When you first decide to engage a family lawyer, your lawyer will almost certainly ask you to sign a document. They may refer to this document as a Letter of Engagement or Warrant to Act.
The engagement letter is the first step in establishing a professional relationship with the client. Its primary purpose is to prevent misunderstandings regarding the responsibilities of each party to the lawyer-client agreement.
Regardless of the terminology used, the document will contain words along these lines:
“I, ______________________ (NRIC No _______________) hereby agree to engage the services of M/s_________________ on the terms and conditions set out above and hereby grant that firm my Warrant to Act for me in Singapore in connection with legal proceedings relating to ___________________________.”
This forms the Warrant to Act, which is typically part of a longer document called the Letter of Engagement.
The Warrant to Act is crucial as it authorises your lawyer to act on your behalf. Without your signing of the Warrant to Act, your lawyer should not be acting for you. He/she may even be in breach of the Rules of Court if he represents you in legal proceedings without a Warrant to Act.
- Order 64 Rule 7(1) makes it mandatory for a lawyer representing a party in any cause or matter to obtain a Warrant to Act from that party.
- Under Order 64 Rule 7(2), the absence of such a Warrant to Act may be taken as prima facie evidence of lack of the lawyer’s authority to act.
The Letter of Engagement would also set out the terms of your lawyer’s engagement. It is effectively a contract between you and your lawyer.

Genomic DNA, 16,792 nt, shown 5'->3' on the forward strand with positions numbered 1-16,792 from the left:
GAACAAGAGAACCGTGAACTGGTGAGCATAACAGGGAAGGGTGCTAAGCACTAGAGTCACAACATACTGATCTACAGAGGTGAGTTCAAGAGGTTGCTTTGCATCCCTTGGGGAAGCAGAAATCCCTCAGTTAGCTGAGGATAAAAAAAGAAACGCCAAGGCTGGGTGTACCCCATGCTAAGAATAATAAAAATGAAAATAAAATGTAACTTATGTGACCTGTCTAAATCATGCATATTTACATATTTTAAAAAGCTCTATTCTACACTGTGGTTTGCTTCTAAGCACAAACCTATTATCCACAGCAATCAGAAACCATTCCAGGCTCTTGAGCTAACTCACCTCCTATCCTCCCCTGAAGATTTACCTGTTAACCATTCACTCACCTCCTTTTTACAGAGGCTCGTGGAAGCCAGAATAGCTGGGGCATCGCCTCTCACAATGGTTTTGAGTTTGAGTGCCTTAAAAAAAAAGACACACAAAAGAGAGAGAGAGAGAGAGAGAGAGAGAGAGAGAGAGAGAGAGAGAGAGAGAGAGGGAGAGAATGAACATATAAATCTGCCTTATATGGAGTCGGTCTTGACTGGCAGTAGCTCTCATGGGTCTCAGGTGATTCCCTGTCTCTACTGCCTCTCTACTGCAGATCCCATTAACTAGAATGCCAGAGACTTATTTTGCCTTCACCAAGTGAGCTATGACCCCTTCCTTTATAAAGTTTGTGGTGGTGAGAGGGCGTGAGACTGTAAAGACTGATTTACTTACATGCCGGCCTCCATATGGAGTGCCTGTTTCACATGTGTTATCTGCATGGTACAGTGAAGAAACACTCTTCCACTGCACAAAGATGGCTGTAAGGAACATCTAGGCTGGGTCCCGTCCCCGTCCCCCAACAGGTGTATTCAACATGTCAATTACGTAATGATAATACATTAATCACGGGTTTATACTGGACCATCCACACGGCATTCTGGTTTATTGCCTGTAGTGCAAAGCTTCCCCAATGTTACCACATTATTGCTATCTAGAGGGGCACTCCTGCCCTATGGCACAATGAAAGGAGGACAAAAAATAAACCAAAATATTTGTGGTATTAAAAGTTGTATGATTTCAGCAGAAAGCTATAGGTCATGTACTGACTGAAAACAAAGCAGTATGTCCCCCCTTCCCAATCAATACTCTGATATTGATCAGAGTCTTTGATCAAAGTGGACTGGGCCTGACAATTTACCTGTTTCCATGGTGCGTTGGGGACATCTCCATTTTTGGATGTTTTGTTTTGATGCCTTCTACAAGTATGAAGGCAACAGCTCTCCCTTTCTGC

A standard Letter of Engagement would include at least the following details:
- Your name, personal information and contact details
- The matter for which your lawyer is acting for you and the scope of their work
- The Warrant to Act
- The fee schedule
- The initial deposit to be paid before your lawyer starts work (if any)
- The terms upon which the appointment of your lawyer may be terminated, whether by yourself or by your lawyers.
As can be seen from the above, the Letter of Engagement is a useful document to have between you and your lawyer. You would not want to be caught by surprise by your lawyer’s fees only after they are due. You would also want to know the circumstances under which you may discharge your lawyer or vice versa.
Your divorce lawyer should provide you with a copy of the signed Letter of Engagement. If they do not, make sure to ask for a copy as it is a crucial document to have when you are represented by a lawyer.
“At Gloria James-Civetta & Co, our goal is to help you find a resolution that works for both you and your family. When you contact our matrimonial law team, we will provide you with a consultation, tailored to your specific circumstances and goals in mind.”